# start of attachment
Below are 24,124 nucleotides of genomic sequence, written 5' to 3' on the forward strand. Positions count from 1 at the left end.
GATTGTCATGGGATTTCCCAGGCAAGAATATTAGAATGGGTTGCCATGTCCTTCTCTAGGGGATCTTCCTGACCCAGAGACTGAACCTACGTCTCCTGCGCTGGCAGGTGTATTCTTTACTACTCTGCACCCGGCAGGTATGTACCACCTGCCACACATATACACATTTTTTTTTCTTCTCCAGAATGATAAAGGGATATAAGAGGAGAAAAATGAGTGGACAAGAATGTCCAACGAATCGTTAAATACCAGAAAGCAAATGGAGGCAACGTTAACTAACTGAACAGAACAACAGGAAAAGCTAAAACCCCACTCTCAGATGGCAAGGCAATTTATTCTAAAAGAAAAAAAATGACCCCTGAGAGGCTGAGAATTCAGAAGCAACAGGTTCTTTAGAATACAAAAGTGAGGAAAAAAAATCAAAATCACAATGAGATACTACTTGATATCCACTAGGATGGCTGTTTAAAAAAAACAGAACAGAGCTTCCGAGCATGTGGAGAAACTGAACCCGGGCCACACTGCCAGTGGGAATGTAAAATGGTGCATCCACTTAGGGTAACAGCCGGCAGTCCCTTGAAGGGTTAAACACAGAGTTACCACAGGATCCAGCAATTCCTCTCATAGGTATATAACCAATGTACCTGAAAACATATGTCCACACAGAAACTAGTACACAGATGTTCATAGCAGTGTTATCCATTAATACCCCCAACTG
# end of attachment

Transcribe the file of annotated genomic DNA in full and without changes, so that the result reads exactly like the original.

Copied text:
Below are 24,124 nucleotides of genomic sequence, written 5' to 3' on the forward strand. Positions count from 1 at the left end.
GATTGTCATGGGATTTCCCAGGCAAGAATATTAGAATGGGTTGCCATGTCCTTCTCTAGGGGATCTTCCTGACCCAGAGACTGAACCTACGTCTCCTGCGCTGGCAGGTGTATTCTTTACTACTCTGCACCCGGCAGGTATGTACCACCTGCCACACATATACACATTTTTTTTTCTTCTCCAGAATGATAAAGGGATATAAGAGGAGAAAAATGAGTGGACAAGAATGTCCAACGAATCGTTAAATACCAGAAAGCAAATGGAGGCAACGTTAACTAACTGAACAGAACAACAGGAAAAGCTAAAACCCCACTCTCAGATGGCAAGGCAATTTATTCTAAAAGAAAAAAAATGACCCCTGAGAGGCTGAGAATTCAGAAGCAACAGGTTCTTTAGAATACAAAAGTGAGGAAAAAAAATCAAAATCACAATGAGATACTACTTGATATCCACTAGGATGGCTGTTTAAAAAAAACAGAACAGAGCTTCCGAGCATGTGGAGAAACTGAACCCGGGCCACACTGCCAGTGGGAATGTAAAATGGTGCATCCACTTAGGGTAACAGCCGGCAGTCCCTTGAAGGGTTAAACACAGAGTTACCACAGGATCCAGCAATTCCTCTCATAGGTATATAACCAATGTACCTGAAAACATATGTCCACACAGAAACTAGTACACAGATGTTCATAGCAGTGTTATCCATTAATACCCCCAACTG